Chinese police confirm missing rights activist being held in detention
Jiang Tianyong has been placed under surveillance at an unknown facility over suspicion of subversion, authorities tell family a month after he disappeared
A prominent Chinese rights campaigner is being detained on suspicion of subversion, according to an official notice sent to his family a month after he disappeared.
Jiang Tianyong went missing on November 21 in Changsha, the capital of Hunan province, his wife Jin Bianling said earlier. This week her father received a notice by registered mail from the city’s public security bureau stating Jiang since December 1 had been held under supervision at a residential location in Zhengzhou in Henan province.
Typically authorities use this type of detention to muzzle outspoken government critics, holding them for weeks or even months before deciding whether to bring charges. If found guilty of subversion, Jiang could face up to 15 years in jail, according to his lawyer Chen Jinxue. Another lawyer earlier told the South China Morning Post Changsha police said Jiang was being held for trying to use other people’s identification to buy train tickets.
Jin said she was relieved to learn her husband was still alive but feared what might come. “I’m extremely worried and fearful over his health. He needs to take regular medicine to stabilise his blood pressure. We don’t know if his medical needs will be addressed.”
Jin, who left China with the couple’s daughter to live in California, said authorities had tortured Jiang during previous detentions. On one occasion, eight of his ribs were broken.
Jiang was a lawyer before being disbarred in 2009 but continued his activism, most recently helping to publicise the plight of nearly two dozen lawyers arrested in a broad crackdown that began last year in July and which saw hundreds of rights campaigners rounded up.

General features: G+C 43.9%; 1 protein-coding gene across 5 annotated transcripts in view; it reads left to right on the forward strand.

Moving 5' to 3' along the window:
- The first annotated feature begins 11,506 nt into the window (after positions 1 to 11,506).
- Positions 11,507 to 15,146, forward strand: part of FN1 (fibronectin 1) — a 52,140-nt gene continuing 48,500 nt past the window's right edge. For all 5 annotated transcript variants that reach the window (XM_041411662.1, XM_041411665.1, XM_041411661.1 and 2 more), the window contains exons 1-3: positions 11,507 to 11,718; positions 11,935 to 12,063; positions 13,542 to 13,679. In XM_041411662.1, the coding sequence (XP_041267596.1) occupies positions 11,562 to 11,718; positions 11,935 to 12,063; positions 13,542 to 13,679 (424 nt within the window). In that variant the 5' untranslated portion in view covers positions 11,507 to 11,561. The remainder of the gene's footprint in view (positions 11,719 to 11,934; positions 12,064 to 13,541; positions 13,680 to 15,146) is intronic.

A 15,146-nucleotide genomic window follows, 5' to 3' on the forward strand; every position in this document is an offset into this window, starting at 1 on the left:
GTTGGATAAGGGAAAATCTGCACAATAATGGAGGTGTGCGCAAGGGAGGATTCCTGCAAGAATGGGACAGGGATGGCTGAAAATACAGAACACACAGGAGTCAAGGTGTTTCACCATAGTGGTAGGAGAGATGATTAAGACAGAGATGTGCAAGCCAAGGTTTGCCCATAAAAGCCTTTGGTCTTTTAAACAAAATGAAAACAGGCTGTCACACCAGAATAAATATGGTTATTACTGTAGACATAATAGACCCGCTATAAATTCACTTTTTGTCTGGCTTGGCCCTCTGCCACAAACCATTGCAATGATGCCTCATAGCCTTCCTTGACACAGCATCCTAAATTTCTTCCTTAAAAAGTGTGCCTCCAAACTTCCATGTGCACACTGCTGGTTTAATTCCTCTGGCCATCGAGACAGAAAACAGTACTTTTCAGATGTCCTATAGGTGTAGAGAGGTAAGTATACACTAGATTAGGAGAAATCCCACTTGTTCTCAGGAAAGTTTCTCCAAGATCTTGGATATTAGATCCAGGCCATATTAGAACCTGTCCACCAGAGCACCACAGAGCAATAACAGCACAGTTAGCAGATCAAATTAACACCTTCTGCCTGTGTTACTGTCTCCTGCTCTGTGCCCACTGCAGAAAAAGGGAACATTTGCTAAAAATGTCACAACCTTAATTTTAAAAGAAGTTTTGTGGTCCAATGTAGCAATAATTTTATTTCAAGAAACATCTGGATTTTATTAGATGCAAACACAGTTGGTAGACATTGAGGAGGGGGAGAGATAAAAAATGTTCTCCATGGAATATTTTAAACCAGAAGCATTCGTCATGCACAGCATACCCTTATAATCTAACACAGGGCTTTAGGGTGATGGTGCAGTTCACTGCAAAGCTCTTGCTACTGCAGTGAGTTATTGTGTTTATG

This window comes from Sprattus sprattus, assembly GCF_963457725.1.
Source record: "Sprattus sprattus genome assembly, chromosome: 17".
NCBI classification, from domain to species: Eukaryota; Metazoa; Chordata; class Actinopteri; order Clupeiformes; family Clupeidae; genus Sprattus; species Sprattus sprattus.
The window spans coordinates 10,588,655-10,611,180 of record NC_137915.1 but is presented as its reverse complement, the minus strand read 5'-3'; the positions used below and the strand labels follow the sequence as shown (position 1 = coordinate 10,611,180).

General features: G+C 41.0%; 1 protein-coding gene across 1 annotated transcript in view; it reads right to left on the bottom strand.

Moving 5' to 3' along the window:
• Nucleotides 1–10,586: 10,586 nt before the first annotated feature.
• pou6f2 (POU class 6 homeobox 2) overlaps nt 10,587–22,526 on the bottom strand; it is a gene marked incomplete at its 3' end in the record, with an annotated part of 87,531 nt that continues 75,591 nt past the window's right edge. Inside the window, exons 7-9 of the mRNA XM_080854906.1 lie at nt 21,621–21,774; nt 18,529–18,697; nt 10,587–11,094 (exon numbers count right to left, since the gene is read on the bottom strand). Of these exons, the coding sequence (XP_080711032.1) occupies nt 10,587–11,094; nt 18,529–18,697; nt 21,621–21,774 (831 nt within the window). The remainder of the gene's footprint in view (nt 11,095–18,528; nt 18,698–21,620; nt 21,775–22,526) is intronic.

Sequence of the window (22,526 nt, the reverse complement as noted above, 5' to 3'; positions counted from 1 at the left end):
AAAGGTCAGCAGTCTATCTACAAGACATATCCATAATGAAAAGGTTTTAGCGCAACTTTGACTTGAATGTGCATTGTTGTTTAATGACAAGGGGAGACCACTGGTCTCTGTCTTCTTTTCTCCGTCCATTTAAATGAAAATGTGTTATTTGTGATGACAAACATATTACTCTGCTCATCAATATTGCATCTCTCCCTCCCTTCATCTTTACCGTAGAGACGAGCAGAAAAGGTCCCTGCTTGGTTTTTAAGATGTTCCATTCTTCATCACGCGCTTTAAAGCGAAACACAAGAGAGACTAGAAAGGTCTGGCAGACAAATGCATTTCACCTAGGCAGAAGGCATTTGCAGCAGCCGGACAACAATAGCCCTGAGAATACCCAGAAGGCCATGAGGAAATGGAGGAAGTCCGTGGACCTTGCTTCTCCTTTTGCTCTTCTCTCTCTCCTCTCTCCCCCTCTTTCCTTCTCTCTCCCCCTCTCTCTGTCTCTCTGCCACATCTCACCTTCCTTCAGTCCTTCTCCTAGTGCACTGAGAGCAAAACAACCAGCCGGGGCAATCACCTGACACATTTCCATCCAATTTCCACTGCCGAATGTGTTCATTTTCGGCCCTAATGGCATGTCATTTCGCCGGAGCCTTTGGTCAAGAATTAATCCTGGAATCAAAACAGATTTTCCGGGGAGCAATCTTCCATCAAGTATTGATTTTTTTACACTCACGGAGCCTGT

Chen said they were seeking to meet Jiang as soon as possible to ensure his rights were being respected. They were suing Changsha police for violating the criminal law which requires law enforcement authorities to notify the family of the accused within 24 hours of detention, he said.
Jin said they also intended to press forward with defamation lawsuits against seven mainland media outlets. “In those reports, they accused him of leaking state secrets, colluding with foreign forces and called him a liar and a fake lawyer. None of this is accurate,” she said.
Jiang’s disappearance drew concern from United Nations special rapporteur on human rights Philip Alston, who feared the detention was a reprisal over an earlier meeting they had. At least four diplomats paid a visit to the house of Jiang’s father in Xinyang in Henan, the family said.
Jin said her message to Jiang was to remain strong. “Me and our daughter miss you terribly. You must hold on and stay strong no matter what they do to you and come out alive,” she said.